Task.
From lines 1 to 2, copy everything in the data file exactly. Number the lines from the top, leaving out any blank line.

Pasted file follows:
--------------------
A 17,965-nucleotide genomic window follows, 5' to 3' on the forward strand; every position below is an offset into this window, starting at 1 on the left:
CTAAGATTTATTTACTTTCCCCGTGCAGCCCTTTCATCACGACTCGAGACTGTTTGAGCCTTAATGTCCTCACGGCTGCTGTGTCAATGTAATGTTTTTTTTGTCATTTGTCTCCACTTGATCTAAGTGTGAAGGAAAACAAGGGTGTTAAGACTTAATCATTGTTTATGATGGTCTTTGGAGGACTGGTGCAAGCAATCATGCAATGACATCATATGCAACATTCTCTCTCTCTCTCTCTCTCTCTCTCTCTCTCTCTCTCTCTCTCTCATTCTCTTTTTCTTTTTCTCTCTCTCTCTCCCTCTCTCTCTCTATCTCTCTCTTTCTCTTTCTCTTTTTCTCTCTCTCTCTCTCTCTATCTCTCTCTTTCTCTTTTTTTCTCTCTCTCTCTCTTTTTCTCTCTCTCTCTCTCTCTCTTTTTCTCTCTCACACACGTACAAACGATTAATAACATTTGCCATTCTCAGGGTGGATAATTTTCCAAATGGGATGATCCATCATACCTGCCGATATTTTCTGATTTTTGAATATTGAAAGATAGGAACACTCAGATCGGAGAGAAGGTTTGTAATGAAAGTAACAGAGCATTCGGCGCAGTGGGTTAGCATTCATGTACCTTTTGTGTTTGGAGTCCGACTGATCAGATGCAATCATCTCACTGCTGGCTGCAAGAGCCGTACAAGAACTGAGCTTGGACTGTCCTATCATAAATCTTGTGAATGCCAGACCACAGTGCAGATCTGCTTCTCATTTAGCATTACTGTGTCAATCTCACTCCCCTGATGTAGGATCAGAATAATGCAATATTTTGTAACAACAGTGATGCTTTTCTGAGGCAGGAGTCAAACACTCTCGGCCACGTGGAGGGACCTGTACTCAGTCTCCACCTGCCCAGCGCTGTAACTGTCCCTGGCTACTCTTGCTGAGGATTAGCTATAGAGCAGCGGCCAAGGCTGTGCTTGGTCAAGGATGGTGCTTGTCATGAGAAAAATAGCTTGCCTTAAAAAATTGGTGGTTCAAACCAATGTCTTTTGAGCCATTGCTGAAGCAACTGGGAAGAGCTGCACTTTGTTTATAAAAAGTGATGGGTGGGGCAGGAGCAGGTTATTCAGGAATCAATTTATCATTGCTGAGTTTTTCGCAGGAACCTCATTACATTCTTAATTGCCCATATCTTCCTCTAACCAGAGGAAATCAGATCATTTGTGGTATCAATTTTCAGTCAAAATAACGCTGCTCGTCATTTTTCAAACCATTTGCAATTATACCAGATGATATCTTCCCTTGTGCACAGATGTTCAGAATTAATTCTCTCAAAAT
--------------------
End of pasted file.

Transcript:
A 17,965-nucleotide genomic window follows, 5' to 3' on the forward strand; every position below is an offset into this window, starting at 1 on the left:
CTAAGATTTATTTACTTTCCCCGTGCAGCCCTTTCATCACGACTCGAGACTGTTTGAGCCTTAATGTCCTCACGGCTGCTGTGTCAATGTAATGTTTTTTTTGTCATTTGTCTCCACTTGATCTAAGTGTGAAGGAAAACAAGGGTGTTAAGACTTAATCATTGTTTATGATGGTCTTTGGAGGACTGGTGCAAGCAATCATGCAATGACATCATATGCAACATTCTCTCTCTCTCTCTCTCTCTCTCTCTCTCTCTCTCTCTCTCTCTCATTCTCTTTTTCTTTTTCTCTCTCTCTCTCCCTCTCTCTCTCTATCTCTCTCTTTCTCTTTCTCTTTTTCTCTCTCTCTCTCTCTCTATCTCTCTCTTTCTCTTTTTTTCTCTCTCTCTCTCTTTTTCTCTCTCTCTCTCTCTCTCTTTTTCTCTCTCACACACGTACAAACGATTAATAACATTTGCCATTCTCAGGGTGGATAATTTTCCAAATGGGATGATCCATCATACCTGCCGATATTTTCTGATTTTTGAATATTGAAAGATAGGAACACTCAGATCGGAGAGAAGGTTTGTAATGAAAGTAACAGAGCATTCGGCGCAGTGGGTTAGCATTCATGTACCTTTTGTGTTTGGAGTCCGACTGATCAGATGCAATCATCTCACTGCTGGCTGCAAGAGCCGTACAAGAACTGAGCTTGGACTGTCCTATCATAAATCTTGTGAATGCCAGACCACAGTGCAGATCTGCTTCTCATTTAGCATTACTGTGTCAATCTCACTCCCCTGATGTAGGATCAGAATAATGCAATATTTTGTAACAACAGTGATGCTTTTCTGAGGCAGGAGTCAAACACTCTCGGCCACGTGGAGGGACCTGTACTCAGTCTCCACCTGCCCAGCGCTGTAACTGTCCCTGGCTACTCTTGCTGAGGATTAGCTATAGAGCAGCGGCCAAGGCTGTGCTTGGTCAAGGATGGTGCTTGTCATGAGAAAAATAGCTTGCCTTAAAAAATTGGTGGTTCAAACCAATGTCTTTTGAGCCATTGCTGAAGCAACTGGGAAGAGCTGCACTTTGTTTATAAAAAGTGATGGGTGGGGCAGGAGCAGGTTATTCAGGAATCAATTTATCATTGCTGAGTTTTTCGCAGGAACCTCATTACATTCTTAATTGCCCATATCTTCCTCTAACCAGAGGAAATCAGATCATTTGTGGTATCAATTTTCAGTCAAAATAACGCTGCTCGTCATTTTTCAAACCATTTGCAATTATACCAGATGATATCTTCCCTTGTGCACAGATGTTCAGAATTAATTCTCTCAAAAT